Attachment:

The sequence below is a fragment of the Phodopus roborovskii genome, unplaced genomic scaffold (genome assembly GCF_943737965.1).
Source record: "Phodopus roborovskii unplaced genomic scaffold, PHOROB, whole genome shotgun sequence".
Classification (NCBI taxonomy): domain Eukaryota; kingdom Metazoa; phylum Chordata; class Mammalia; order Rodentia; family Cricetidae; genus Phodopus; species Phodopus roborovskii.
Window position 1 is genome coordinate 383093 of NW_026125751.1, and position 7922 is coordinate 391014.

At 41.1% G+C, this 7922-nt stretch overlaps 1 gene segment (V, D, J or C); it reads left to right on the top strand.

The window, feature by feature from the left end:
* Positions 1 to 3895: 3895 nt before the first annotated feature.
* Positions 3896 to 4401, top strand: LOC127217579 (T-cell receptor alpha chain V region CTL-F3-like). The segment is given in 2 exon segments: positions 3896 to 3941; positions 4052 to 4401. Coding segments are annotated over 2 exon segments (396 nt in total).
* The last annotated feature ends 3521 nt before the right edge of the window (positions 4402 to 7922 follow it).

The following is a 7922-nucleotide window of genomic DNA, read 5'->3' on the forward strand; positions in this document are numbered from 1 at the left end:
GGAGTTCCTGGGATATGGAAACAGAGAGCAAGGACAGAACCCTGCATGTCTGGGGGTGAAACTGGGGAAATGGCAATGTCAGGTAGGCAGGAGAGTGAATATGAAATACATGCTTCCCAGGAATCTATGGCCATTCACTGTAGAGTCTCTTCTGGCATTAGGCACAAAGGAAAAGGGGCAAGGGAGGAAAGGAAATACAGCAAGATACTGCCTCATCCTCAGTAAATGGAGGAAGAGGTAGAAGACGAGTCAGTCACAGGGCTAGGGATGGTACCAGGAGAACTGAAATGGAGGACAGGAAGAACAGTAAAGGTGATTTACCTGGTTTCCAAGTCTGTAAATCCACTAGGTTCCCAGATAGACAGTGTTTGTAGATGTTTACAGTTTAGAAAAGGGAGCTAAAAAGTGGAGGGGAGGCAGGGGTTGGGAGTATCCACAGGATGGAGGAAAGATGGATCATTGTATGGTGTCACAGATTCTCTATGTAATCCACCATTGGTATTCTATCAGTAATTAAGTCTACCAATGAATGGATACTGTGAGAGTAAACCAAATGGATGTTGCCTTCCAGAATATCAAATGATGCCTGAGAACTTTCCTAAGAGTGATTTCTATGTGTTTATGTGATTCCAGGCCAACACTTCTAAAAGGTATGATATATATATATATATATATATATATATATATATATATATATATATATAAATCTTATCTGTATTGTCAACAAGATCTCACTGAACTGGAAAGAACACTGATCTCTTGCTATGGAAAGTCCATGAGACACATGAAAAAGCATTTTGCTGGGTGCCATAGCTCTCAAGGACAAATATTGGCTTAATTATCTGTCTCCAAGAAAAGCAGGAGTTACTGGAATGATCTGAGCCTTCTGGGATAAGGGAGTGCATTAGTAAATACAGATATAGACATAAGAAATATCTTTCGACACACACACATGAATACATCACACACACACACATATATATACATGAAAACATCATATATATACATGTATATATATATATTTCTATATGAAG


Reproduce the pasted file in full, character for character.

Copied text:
The sequence below is a fragment of the Phodopus roborovskii genome, unplaced genomic scaffold (genome assembly GCF_943737965.1).
Source record: "Phodopus roborovskii unplaced genomic scaffold, PHOROB, whole genome shotgun sequence".
Classification (NCBI taxonomy): domain Eukaryota; kingdom Metazoa; phylum Chordata; class Mammalia; order Rodentia; family Cricetidae; genus Phodopus; species Phodopus roborovskii.
Window position 1 is genome coordinate 383093 of NW_026125751.1, and position 7922 is coordinate 391014.

At 41.1% G+C, this 7922-nt stretch overlaps 1 gene segment (V, D, J or C); it reads left to right on the top strand.

The window, feature by feature from the left end:
* Positions 1 to 3895: 3895 nt before the first annotated feature.
* Positions 3896 to 4401, top strand: LOC127217579 (T-cell receptor alpha chain V region CTL-F3-like). The segment is given in 2 exon segments: positions 3896 to 3941; positions 4052 to 4401. Coding segments are annotated over 2 exon segments (396 nt in total).
* The last annotated feature ends 3521 nt before the right edge of the window (positions 4402 to 7922 follow it).

The following is a 7922-nucleotide window of genomic DNA, read 5'->3' on the forward strand; positions in this document are numbered from 1 at the left end:
GGAGTTCCTGGGATATGGAAACAGAGAGCAAGGACAGAACCCTGCATGTCTGGGGGTGAAACTGGGGAAATGGCAATGTCAGGTAGGCAGGAGAGTGAATATGAAATACATGCTTCCCAGGAATCTATGGCCATTCACTGTAGAGTCTCTTCTGGCATTAGGCACAAAGGAAAAGGGGCAAGGGAGGAAAGGAAATACAGCAAGATACTGCCTCATCCTCAGTAAATGGAGGAAGAGGTAGAAGACGAGTCAGTCACAGGGCTAGGGATGGTACCAGGAGAACTGAAATGGAGGACAGGAAGAACAGTAAAGGTGATTTACCTGGTTTCCAAGTCTGTAAATCCACTAGGTTCCCAGATAGACAGTGTTTGTAGATGTTTACAGTTTAGAAAAGGGAGCTAAAAAGTGGAGGGGAGGCAGGGGTTGGGAGTATCCACAGGATGGAGGAAAGATGGATCATTGTATGGTGTCACAGATTCTCTATGTAATCCACCATTGGTATTCTATCAGTAATTAAGTCTACCAATGAATGGATACTGTGAGAGTAAACCAAATGGATGTTGCCTTCCAGAATATCAAATGATGCCTGAGAACTTTCCTAAGAGTGATTTCTATGTGTTTATGTGATTCCAGGCCAACACTTCTAAAAGGTATGATATATATATATATATATATATATATATATATATATATATATATATATAAATCTTATCTGTATTGTCAACAAGATCTCACTGAACTGGAAAGAACACTGATCTCTTGCTATGGAAAGTCCATGAGACACATGAAAAAGCATTTTGCTGGGTGCCATAGCTCTCAAGGACAAATATTGGCTTAATTATCTGTCTCCAAGAAAAGCAGGAGTTACTGGAATGATCTGAGCCTTCTGGGATAAGGGAGTGCATTAGTAAATACAGATATAGACATAAGAAATATCTTTCGACACACACACATGAATACATCACACACACACACATATATATACATGAAAACATCATATATATACATGTATATATATATATTTCTATATGAAG